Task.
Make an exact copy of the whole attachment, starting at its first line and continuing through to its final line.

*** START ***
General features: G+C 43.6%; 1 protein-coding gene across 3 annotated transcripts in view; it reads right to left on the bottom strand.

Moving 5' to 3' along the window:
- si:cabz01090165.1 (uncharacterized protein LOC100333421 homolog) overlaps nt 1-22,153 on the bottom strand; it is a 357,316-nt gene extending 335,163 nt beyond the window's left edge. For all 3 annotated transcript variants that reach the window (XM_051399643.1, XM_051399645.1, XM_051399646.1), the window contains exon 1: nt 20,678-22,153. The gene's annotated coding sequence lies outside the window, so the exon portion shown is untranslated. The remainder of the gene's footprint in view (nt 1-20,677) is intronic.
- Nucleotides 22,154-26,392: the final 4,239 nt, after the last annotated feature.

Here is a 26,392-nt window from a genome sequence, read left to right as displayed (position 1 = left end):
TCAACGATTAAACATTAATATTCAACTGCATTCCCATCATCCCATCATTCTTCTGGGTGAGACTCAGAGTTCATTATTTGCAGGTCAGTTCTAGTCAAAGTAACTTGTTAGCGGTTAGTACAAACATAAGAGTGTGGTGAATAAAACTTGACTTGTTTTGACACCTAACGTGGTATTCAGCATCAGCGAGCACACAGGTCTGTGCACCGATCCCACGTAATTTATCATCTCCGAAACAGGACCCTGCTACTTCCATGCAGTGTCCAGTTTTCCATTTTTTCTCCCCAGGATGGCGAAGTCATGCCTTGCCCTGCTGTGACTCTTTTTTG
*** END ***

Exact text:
General features: G+C 43.6%; 1 protein-coding gene across 3 annotated transcripts in view; it reads right to left on the bottom strand.

Moving 5' to 3' along the window:
- si:cabz01090165.1 (uncharacterized protein LOC100333421 homolog) overlaps nt 1-22,153 on the bottom strand; it is a 357,316-nt gene extending 335,163 nt beyond the window's left edge. For all 3 annotated transcript variants that reach the window (XM_051399643.1, XM_051399645.1, XM_051399646.1), the window contains exon 1: nt 20,678-22,153. The gene's annotated coding sequence lies outside the window, so the exon portion shown is untranslated. The remainder of the gene's footprint in view (nt 1-20,677) is intronic.
- Nucleotides 22,154-26,392: the final 4,239 nt, after the last annotated feature.

Here is a 26,392-nt window from a genome sequence, read left to right as displayed (position 1 = left end):
TCAACGATTAAACATTAATATTCAACTGCATTCCCATCATCCCATCATTCTTCTGGGTGAGACTCAGAGTTCATTATTTGCAGGTCAGTTCTAGTCAAAGTAACTTGTTAGCGGTTAGTACAAACATAAGAGTGTGGTGAATAAAACTTGACTTGTTTTGACACCTAACGTGGTATTCAGCATCAGCGAGCACACAGGTCTGTGCACCGATCCCACGTAATTTATCATCTCCGAAACAGGACCCTGCTACTTCCATGCAGTGTCCAGTTTTCCATTTTTTCTCCCCAGGATGGCGAAGTCATGCCTTGCCCTGCTGTGACTCTTTTTTG